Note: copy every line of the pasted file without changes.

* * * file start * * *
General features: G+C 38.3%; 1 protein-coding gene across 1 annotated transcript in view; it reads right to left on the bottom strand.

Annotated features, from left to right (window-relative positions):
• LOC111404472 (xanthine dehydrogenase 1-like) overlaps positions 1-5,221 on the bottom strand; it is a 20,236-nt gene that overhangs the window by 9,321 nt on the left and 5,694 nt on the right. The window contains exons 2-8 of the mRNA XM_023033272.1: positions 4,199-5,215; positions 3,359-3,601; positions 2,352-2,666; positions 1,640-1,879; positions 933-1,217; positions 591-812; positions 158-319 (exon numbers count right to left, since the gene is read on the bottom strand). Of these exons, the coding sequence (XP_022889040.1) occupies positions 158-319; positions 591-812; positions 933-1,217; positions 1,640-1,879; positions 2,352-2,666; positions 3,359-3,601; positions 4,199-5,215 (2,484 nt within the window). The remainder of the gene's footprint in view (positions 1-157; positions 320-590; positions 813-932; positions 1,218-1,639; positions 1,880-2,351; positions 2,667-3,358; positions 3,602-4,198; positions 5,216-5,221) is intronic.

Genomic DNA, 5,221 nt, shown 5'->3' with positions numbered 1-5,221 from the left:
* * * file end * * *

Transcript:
General features: G+C 38.3%; 1 protein-coding gene across 1 annotated transcript in view; it reads right to left on the bottom strand.

Annotated features, from left to right (window-relative positions):
• LOC111404472 (xanthine dehydrogenase 1-like) overlaps positions 1-5,221 on the bottom strand; it is a 20,236-nt gene that overhangs the window by 9,321 nt on the left and 5,694 nt on the right. The window contains exons 2-8 of the mRNA XM_023033272.1: positions 4,199-5,215; positions 3,359-3,601; positions 2,352-2,666; positions 1,640-1,879; positions 933-1,217; positions 591-812; positions 158-319 (exon numbers count right to left, since the gene is read on the bottom strand). Of these exons, the coding sequence (XP_022889040.1) occupies positions 158-319; positions 591-812; positions 933-1,217; positions 1,640-1,879; positions 2,352-2,666; positions 3,359-3,601; positions 4,199-5,215 (2,484 nt within the window). The remainder of the gene's footprint in view (positions 1-157; positions 320-590; positions 813-932; positions 1,218-1,639; positions 1,880-2,351; positions 2,667-3,358; positions 3,602-4,198; positions 5,216-5,221) is intronic.

Genomic DNA, 5,221 nt, shown 5'->3' with positions numbered 1-5,221 from the left: